McTigue urged the judge to adhere to the terms of the plea bargain, saying that the anti-gay sentiments McCullough expressed during the killing “tear at the fabric of society.”
Vichness said he found some mitigating facts in the defendant’s favor — like his relatively clean record — but he could not ignore the seriousness of the crime. He said Gunn had overcome adversity in her background and had a promising future.
“This is a young lady who would have accomplished a lot in her life,” Vichness said.
April 21st, 2005 — Politics
Noted feminist, teacher, activist and author Barbara Smith may be adding another entry to her long list of professional accomplishments, City Councilmember. Smith has announced her intention to run for a seat on the Common Council from the Fourth Ward in Albany, New York, where she has lived since 1987.
A long-time leader and commentator on national cultural and political issues involving race, class, sexuality and gender, she was editor of three major collections about Black women Conditions: Five, The Black Womenís Issue; All the Women are White, All the Blacks are Men, But Some of Us Are Brave: Black Womenís Studies; and Home Girls: A Black Feminist Anthology. Until 1995, she was co-founder and publisher of the first U.S. publisher for women of color, Kitchen Table: Women of Color Press. She is currently an instructor in African-American literature at the College of Saint Rose.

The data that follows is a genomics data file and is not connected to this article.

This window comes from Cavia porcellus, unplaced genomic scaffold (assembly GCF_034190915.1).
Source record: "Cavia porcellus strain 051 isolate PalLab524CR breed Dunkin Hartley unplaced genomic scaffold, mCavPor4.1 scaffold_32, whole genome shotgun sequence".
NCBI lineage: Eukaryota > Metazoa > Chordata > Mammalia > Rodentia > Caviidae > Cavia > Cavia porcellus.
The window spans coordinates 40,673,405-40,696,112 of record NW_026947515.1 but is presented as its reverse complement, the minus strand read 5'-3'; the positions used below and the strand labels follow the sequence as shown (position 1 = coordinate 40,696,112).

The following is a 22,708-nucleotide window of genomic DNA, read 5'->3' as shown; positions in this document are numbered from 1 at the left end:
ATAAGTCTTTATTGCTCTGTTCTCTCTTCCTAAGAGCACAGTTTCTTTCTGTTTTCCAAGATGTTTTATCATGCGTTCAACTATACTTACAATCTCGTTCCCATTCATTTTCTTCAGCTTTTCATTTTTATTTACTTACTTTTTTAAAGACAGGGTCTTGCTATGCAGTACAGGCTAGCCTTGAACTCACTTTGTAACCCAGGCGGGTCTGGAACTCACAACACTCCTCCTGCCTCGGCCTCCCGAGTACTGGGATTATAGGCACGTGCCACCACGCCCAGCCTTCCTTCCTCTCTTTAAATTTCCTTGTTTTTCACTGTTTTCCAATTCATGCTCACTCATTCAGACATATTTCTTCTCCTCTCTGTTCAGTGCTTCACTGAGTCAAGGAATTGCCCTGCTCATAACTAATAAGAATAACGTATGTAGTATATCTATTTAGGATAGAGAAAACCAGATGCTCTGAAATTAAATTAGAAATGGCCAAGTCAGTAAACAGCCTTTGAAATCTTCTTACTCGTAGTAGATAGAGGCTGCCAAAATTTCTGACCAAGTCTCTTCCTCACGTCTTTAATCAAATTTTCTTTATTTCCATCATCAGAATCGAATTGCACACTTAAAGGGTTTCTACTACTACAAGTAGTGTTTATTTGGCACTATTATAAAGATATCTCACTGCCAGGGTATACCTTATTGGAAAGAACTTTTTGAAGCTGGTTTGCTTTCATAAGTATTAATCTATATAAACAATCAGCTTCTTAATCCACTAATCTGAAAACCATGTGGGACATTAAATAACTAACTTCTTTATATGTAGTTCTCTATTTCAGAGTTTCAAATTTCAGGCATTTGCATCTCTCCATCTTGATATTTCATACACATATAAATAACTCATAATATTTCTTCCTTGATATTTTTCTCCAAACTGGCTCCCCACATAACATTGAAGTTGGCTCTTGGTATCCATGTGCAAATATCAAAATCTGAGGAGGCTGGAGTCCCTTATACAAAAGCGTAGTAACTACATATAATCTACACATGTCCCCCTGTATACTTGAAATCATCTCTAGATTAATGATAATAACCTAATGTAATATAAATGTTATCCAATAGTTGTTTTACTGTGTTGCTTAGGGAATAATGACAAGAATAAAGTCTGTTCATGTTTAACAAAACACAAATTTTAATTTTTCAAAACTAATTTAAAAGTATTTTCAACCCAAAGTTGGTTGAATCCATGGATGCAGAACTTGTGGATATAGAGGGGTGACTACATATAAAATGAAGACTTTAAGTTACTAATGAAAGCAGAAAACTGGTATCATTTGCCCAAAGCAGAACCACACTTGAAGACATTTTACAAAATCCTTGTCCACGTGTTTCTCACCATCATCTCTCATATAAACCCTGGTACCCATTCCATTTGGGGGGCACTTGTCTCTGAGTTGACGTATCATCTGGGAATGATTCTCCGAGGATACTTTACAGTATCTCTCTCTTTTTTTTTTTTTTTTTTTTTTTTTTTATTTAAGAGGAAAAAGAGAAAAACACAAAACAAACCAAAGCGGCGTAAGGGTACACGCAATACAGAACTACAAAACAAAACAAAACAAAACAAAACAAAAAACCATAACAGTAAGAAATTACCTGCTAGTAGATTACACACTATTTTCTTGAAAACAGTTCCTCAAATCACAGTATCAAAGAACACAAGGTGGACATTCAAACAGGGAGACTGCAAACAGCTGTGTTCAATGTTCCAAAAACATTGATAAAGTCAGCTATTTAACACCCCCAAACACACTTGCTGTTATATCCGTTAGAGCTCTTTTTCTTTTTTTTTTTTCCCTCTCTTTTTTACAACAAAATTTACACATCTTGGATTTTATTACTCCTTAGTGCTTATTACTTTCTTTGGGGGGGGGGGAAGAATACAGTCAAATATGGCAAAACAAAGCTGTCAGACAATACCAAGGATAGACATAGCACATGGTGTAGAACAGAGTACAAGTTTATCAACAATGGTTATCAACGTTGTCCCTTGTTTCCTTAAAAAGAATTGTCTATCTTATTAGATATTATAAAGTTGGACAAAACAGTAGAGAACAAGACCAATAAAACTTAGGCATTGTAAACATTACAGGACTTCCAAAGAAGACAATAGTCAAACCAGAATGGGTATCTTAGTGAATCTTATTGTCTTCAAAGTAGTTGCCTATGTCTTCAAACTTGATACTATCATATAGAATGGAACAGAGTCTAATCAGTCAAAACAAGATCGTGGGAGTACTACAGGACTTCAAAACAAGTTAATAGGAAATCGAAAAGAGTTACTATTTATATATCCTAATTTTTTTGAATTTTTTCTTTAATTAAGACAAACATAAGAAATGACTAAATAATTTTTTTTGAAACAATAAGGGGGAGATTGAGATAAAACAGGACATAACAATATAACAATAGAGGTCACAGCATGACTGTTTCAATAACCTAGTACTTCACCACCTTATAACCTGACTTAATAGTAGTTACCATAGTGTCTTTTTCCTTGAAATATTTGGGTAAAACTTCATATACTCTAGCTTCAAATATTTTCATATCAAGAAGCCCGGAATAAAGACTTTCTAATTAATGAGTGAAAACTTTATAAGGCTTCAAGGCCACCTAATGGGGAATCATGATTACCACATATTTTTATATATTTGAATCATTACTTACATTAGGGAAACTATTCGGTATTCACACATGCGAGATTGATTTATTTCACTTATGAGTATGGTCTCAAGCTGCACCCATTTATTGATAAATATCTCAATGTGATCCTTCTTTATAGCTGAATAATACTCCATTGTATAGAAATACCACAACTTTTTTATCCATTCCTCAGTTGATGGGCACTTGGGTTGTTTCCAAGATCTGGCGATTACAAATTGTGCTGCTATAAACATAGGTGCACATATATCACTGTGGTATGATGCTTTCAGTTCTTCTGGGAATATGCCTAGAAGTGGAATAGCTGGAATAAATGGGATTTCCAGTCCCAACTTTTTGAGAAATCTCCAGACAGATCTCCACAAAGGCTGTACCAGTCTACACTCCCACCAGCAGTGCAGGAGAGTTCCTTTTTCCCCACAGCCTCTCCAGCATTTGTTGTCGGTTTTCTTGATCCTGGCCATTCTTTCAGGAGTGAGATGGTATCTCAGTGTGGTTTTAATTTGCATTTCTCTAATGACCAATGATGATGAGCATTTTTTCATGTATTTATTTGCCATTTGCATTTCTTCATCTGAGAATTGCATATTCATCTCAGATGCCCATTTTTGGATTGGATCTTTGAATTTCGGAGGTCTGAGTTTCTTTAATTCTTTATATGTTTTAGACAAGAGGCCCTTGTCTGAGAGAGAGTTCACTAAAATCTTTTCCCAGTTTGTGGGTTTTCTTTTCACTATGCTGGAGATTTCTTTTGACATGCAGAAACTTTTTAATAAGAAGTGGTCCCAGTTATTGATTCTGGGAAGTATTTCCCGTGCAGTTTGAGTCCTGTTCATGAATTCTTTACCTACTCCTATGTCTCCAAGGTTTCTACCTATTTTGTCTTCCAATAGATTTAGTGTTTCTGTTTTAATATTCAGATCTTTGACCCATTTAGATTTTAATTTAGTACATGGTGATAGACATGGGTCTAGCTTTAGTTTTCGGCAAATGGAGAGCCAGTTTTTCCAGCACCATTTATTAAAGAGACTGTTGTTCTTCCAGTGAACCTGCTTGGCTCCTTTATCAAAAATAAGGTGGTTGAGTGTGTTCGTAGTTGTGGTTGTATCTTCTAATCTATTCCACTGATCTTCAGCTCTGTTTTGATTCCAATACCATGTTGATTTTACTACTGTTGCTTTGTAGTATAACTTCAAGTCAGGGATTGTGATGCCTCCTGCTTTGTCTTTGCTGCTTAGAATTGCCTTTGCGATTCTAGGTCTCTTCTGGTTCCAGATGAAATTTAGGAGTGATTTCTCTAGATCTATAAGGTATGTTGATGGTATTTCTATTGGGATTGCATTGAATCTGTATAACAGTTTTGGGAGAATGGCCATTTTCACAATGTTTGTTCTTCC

Smith has been equally involved on the local level, serving on numerous committees and boards to address public accountability, youth services and quality of life issues. A registered Democrat, she is making her first run for public office and will campaign on improving public safety and business development in the ward, which is home to some of the poorest sections in New York Stateís Capital city of 95, 658.
In Albany–a place I called home for 11 years–there are Democrats, and then there are Democrats. The city has one of the oldest and most firmly entrenched Democratic Machines in United States history. From the 1940ís to the 1980ís, Albany was run by Mayor Erastus Corning II the hand-picked candidate of the Machine, who served longer than any other elected official in the country. But in recent years the Machine has shown signs of rust. A dissatisfied, more progressive wing of the party has begun to flex its muscles, demanding a seat at the table and changes in the way business is done.